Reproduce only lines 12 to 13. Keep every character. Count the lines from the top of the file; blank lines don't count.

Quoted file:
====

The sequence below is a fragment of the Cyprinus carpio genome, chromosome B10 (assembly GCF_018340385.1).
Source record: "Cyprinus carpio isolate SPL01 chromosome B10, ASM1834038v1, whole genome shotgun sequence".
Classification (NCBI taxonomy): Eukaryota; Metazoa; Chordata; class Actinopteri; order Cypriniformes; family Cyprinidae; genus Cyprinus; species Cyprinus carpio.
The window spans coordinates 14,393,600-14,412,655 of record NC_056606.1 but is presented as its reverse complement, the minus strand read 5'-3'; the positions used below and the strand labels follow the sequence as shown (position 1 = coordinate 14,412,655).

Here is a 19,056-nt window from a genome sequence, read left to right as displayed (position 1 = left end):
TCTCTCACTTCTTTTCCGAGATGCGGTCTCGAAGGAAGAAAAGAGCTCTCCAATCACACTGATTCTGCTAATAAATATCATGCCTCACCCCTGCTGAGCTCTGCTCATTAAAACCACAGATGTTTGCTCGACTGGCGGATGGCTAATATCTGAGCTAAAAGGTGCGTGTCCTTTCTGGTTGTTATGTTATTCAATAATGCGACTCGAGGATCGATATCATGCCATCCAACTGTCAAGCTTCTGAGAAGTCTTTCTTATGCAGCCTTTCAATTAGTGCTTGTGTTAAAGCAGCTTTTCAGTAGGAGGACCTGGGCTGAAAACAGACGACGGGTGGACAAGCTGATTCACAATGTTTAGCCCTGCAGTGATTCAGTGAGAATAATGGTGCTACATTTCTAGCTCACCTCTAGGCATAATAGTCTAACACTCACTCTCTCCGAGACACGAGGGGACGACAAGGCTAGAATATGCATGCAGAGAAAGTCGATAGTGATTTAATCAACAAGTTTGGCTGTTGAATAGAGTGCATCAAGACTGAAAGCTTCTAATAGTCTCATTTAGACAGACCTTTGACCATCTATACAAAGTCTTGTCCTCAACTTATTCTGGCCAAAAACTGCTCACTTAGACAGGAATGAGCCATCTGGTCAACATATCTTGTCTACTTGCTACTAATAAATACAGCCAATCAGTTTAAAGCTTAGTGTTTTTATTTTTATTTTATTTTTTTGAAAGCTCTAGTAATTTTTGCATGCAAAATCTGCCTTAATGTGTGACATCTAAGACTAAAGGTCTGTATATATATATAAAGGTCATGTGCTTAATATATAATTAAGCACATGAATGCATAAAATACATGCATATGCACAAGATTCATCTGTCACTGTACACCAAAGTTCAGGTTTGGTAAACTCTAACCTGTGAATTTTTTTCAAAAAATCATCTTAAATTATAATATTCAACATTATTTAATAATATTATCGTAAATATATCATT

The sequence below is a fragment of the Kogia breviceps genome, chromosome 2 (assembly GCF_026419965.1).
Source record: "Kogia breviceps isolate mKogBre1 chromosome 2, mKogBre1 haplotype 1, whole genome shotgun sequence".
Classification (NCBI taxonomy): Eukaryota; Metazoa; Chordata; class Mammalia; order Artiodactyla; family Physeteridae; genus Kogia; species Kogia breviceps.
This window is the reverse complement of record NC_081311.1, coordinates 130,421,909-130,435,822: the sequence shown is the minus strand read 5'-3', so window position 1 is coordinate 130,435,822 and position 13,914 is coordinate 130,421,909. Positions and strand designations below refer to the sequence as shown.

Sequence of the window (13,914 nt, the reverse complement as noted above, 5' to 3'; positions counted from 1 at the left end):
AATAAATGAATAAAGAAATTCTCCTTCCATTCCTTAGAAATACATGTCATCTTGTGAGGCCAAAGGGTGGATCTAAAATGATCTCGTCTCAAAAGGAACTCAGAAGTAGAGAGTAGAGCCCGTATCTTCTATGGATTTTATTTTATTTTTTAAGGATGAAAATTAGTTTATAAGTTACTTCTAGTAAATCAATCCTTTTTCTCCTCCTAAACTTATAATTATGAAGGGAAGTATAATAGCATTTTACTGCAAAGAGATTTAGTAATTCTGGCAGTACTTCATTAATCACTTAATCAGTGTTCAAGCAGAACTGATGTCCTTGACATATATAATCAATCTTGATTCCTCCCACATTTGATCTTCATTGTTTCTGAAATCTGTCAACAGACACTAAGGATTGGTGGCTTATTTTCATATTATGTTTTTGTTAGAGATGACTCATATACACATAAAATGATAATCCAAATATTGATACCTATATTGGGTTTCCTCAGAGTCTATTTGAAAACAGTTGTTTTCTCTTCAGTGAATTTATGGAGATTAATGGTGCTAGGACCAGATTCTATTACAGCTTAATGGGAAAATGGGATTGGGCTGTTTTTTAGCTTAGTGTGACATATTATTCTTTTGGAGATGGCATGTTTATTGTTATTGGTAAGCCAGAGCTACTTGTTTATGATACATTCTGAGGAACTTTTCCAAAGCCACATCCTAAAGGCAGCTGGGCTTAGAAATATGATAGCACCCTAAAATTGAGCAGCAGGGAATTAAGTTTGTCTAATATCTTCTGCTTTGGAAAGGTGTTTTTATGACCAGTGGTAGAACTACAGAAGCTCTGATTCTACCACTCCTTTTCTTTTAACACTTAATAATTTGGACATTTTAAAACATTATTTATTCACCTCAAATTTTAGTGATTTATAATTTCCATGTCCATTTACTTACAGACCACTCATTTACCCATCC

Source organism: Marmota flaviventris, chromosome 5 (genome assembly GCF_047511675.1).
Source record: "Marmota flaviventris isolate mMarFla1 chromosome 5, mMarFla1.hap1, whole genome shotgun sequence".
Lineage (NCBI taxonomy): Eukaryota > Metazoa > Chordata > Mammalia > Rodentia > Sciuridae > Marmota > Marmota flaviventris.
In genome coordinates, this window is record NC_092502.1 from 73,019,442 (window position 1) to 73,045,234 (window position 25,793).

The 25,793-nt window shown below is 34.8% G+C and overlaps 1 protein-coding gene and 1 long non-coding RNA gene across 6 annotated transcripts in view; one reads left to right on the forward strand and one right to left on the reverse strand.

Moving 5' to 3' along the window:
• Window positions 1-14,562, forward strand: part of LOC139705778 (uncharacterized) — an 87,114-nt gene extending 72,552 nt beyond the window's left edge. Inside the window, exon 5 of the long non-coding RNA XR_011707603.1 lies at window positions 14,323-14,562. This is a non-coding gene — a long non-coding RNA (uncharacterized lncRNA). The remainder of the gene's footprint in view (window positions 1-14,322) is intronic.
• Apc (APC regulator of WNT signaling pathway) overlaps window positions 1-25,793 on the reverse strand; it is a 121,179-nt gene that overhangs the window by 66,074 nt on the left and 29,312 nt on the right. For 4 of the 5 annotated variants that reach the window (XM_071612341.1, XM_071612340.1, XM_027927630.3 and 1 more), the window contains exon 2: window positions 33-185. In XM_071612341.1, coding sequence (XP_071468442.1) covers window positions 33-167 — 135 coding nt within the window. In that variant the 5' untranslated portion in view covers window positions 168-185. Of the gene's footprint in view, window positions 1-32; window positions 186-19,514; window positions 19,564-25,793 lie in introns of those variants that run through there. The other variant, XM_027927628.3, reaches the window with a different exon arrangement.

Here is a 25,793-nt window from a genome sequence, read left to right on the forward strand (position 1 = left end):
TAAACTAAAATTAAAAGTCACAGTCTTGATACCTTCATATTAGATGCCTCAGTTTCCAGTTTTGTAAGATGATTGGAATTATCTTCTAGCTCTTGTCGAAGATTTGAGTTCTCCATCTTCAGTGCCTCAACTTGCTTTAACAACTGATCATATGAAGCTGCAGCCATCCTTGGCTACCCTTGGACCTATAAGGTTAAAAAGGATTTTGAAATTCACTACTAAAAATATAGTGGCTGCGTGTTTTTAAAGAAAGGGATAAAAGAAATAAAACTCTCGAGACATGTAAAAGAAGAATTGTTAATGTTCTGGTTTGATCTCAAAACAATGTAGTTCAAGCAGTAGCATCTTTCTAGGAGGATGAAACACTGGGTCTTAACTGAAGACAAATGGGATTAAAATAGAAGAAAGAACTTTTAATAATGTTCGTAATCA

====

AATAAATGAATAAAGAAATTCTCCTTCCATTCCTTAGAAATACATGTCATCTTGTGAGGCCAAAGGGTGGATCTAAAATGATCTCGTCTCAAAAGGAACTCAGAAGTAGAGAGTAGAGCCCGTATCTTCTATGGATTTTATTTTATTTTTTAAGGATGAAAATTAGTTTATAAGTTACTTCTAGTAAATCAATCCTTTTTCTCCTCCTAAACTTATAATTATGAAGGGAAGTATAATAGCATTTTACTGCAAAGAGATTTAGTAATTCTGGCAGTACTTCATTAATCACTTAATCAGTGTTCAAGCAGAACTGATGTCCTTGACATATATAATCAATCTTGATTCCTCCCACATTTGATCTTCATTGTTTCTGAAATCTGTCAACAGACACTAAGGATTGGTGGCTTATTTTCATATTATGTTTTTGTTAGAGATGACTCATATACACATAAAATGATAATCCAAATATTGATACCTATATTGGGTTTCCTCAGAGTCTATTTGAAAACAGTTGTTTTCTCTTCAGTGAATTTATGGAGATTAATGGTGCTAGGACCAGATTCTATTACAGCTTAATGGGAAAATGGGATTGGGCTGTTTTTTAGCTTAGTGTGACATATTATTCTTTTGGAGATGGCATGTTTATTGTTATTGGTAAGCCAGAGCTACTTGTTTATGATACATTCTGAGGAACTTTTCCAAAGCCACATCCTAAAGGCAGCTGGGCTTAGAAATATGATAGCACCCTAAAATTGAGCAGCAGGGAATTAAGTTTGTCTAATATCTTCTGCTTTGGAAAGGTGTTTTTATGACCAGTGGTAGAACTACAGAAGCTCTGATTCTACCACTCCTTTTCTTTTAACACTTAATAATTTGGACATTTTAAAACATTATTTATTCACCTCAAATTTTAGTGATTTATAATTTCCATGTCCATTTACTTACAGACCACTCATTTACCCATCC

Source organism: Marmota flaviventris, chromosome 5 (genome assembly GCF_047511675.1).